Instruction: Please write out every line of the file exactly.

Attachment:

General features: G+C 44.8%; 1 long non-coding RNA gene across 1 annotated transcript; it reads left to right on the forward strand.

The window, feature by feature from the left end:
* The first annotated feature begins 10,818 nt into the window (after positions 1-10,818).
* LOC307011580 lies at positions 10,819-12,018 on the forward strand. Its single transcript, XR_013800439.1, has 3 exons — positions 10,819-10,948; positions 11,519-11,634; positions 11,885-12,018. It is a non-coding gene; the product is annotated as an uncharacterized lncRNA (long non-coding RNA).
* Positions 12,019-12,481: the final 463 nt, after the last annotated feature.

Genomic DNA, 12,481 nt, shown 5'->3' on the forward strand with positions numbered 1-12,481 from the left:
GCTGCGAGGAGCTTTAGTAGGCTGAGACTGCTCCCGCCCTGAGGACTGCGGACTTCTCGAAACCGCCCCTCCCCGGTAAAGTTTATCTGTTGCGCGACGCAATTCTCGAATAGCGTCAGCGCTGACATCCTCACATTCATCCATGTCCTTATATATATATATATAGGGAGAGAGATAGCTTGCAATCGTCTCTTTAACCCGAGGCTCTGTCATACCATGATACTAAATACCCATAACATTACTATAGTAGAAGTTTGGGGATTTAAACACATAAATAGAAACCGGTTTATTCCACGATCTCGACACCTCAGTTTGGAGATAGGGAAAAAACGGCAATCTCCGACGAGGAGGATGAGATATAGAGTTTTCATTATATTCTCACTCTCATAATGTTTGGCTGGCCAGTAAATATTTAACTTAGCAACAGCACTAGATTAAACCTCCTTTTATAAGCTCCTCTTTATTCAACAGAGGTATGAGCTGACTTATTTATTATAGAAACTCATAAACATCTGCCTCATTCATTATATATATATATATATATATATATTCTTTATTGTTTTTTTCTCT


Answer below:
General features: G+C 44.8%; 1 long non-coding RNA gene across 1 annotated transcript; it reads left to right on the forward strand.

The window, feature by feature from the left end:
* The first annotated feature begins 10,818 nt into the window (after positions 1-10,818).
* LOC307011580 lies at positions 10,819-12,018 on the forward strand. Its single transcript, XR_013800439.1, has 3 exons — positions 10,819-10,948; positions 11,519-11,634; positions 11,885-12,018. It is a non-coding gene; the product is annotated as an uncharacterized lncRNA (long non-coding RNA).
* Positions 12,019-12,481: the final 463 nt, after the last annotated feature.

Genomic DNA, 12,481 nt, shown 5'->3' on the forward strand with positions numbered 1-12,481 from the left:
GCTGCGAGGAGCTTTAGTAGGCTGAGACTGCTCCCGCCCTGAGGACTGCGGACTTCTCGAAACCGCCCCTCCCCGGTAAAGTTTATCTGTTGCGCGACGCAATTCTCGAATAGCGTCAGCGCTGACATCCTCACATTCATCCATGTCCTTATATATATATATATAGGGAGAGAGATAGCTTGCAATCGTCTCTTTAACCCGAGGCTCTGTCATACCATGATACTAAATACCCATAACATTACTATAGTAGAAGTTTGGGGATTTAAACACATAAATAGAAACCGGTTTATTCCACGATCTCGACACCTCAGTTTGGAGATAGGGAAAAAACGGCAATCTCCGACGAGGAGGATGAGATATAGAGTTTTCATTATATTCTCACTCTCATAATGTTTGGCTGGCCAGTAAATATTTAACTTAGCAACAGCACTAGATTAAACCTCCTTTTATAAGCTCCTCTTTATTCAACAGAGGTATGAGCTGACTTATTTATTATAGAAACTCATAAACATCTGCCTCATTCATTATATATATATATATATATATATATTCTTTATTGTTTTTTTCTCT